"Thank you, Serindë," said Mithrandir gravely, as he sat down. The absence of the Steward did not stop his household from dining well. Mithrandir noted that the roasted pigeons might be confined to the guests of honor eating without their host at the high table, but even the lesser tables had platters of roast and boiled meat and fowl, as well as bread, cheeses, and assorted root vegetables and greens, though the latter were scant at this season, when winter's stores were depleted and the new crops barely sown in the fields.
He ate leisurely, observing the bustle of the household around him. The tables were mostly empty when Faramir came in, the firmness of his stride belied by the hand that ran worriedly through his dark hair. Clearly no one had told him that the wizard had arrived, for he walked past the lower tables without speaking. Mithrandir watched him seat himself at the end of the high table and choose his meal from what was left on the platters, rather than calling for something fresh and hot.
He is his father's son in that. I doubt Denethor ever cares what is set before him, though he bids his servants prepare that which is proper to his estate.
Pushing his bench back from the table, Mithrandir made his way up to the end of the hall and stood near Faramir until his presence made the young man look, then leap up. Faramir's face split into a grin that made him look much younger than his twenty years.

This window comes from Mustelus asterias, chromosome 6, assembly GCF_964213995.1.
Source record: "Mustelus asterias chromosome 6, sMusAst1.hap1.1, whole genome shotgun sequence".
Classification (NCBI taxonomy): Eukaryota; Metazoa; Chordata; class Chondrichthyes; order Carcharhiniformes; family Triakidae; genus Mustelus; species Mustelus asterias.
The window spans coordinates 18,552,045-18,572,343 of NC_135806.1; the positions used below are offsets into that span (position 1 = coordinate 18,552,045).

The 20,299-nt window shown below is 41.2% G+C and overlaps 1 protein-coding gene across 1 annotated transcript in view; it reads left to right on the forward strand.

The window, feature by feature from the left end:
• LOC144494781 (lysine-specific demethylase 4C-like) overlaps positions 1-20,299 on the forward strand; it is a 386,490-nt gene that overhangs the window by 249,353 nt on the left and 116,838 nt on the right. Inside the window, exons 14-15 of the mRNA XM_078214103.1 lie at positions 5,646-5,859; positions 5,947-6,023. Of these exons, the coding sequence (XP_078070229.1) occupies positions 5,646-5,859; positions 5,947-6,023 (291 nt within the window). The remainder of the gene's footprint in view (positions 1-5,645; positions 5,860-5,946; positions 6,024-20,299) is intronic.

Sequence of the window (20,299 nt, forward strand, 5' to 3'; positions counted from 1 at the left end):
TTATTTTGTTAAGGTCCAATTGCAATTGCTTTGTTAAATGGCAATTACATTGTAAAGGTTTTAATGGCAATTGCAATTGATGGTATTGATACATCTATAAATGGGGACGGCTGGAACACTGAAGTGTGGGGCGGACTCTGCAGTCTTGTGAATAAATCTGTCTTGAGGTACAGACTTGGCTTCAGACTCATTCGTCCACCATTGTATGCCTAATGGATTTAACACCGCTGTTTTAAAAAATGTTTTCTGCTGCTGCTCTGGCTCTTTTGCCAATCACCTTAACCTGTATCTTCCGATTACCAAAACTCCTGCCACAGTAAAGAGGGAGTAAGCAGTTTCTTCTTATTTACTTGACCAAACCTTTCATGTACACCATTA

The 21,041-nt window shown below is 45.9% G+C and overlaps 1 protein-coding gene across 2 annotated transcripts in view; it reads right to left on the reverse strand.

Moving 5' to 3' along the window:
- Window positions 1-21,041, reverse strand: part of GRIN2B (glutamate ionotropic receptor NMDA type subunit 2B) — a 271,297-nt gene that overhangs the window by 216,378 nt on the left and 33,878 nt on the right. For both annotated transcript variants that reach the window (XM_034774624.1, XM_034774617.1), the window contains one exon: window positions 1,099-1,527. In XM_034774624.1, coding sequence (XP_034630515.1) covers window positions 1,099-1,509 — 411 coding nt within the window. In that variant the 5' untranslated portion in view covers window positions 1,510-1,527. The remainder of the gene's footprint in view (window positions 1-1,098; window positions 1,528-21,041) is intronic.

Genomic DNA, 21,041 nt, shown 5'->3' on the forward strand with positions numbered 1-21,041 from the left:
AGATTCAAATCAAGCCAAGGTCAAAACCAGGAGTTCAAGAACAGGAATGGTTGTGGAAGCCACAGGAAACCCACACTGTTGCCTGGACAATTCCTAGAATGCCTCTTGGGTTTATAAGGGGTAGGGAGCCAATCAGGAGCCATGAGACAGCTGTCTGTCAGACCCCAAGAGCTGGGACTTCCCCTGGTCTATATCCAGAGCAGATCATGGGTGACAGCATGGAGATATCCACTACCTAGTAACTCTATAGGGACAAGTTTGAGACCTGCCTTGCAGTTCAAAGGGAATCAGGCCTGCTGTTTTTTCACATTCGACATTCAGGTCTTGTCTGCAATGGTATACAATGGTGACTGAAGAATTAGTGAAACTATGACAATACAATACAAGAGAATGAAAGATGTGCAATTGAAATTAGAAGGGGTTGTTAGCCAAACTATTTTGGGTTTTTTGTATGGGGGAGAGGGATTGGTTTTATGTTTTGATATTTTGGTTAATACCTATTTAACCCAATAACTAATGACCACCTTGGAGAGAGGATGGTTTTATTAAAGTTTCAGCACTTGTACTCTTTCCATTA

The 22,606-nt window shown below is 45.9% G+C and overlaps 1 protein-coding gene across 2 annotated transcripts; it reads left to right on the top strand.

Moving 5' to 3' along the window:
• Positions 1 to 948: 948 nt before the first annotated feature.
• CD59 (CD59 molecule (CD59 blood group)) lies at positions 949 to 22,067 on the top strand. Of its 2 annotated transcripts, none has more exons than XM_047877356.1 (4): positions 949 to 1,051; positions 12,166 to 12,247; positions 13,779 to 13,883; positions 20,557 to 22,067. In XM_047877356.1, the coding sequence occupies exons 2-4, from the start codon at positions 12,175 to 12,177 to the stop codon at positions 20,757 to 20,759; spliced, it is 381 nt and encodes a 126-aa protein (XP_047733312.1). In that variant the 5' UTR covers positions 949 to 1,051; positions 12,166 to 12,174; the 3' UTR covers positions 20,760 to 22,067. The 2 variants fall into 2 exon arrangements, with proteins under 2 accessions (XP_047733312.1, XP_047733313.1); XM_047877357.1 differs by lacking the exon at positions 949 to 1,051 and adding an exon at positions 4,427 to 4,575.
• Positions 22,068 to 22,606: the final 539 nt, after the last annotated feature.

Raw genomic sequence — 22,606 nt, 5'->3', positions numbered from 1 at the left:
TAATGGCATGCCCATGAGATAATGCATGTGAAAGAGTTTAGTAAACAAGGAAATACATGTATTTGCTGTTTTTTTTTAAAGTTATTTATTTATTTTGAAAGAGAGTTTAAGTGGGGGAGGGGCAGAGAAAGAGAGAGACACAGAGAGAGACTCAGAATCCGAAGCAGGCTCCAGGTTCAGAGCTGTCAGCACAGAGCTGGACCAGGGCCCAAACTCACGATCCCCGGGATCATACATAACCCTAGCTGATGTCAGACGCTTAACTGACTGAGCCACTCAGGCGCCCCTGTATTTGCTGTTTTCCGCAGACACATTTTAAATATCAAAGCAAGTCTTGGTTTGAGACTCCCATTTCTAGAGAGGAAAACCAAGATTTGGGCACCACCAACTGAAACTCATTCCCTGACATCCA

"Mithrandir! When did you arrive, my old friend?"
"Less than two hours ago," said Mithrandir, returning Faramir's enthusiastic embrace with somewhat more dignity. "I once again require to consult the records of Gondor, and to speak to the Steward, so here I am."
"It is good to see you. Here, sit by me. Have a glass of wine and tell me of your travels. I have been trying to keep up with my study of Quenya, but I find it difficult alone." Faramir glanced along the table and spotted a clean glass, which he brought for Mithrandir. "Where did you go? What adventures did you have?"
The storyteller in Mithrandir urged him to respond at length, but he did not think this the best time or place. "Later," he said. "You tell me first – how fare yourself and your family, the city and the kingdom?"
Faramir fit his reply in around quick bites. The speed with which his heaped plate was emptied would have astonished the wizard, had he not many times seen much smaller bodies consume with even greater gusto.
"You probably know the kingdom as well as I; oh, I hear both rumor and report, of course, but I have not been out of Minas Tirith, except to the river docks, since the autumn before last. Our borders to the east are hard-pressed, but that is no different from ever. Rohan is under pressure too; I think it was the same year as your last brief visit that the lord Éomund of Rohan was slain by Orcs on the Emyn Muil. In much of the rest of Gondor all has been well enough, though in the west the harvest was not good." Faramir frowned. "There's always a certain amount of small troubles, sheep-stealing, banditry, and the like, and that seems to have been greater these past few years; not that I remember for myself, but so I hear from Duinhir of Morthond and others of the lords that it is so."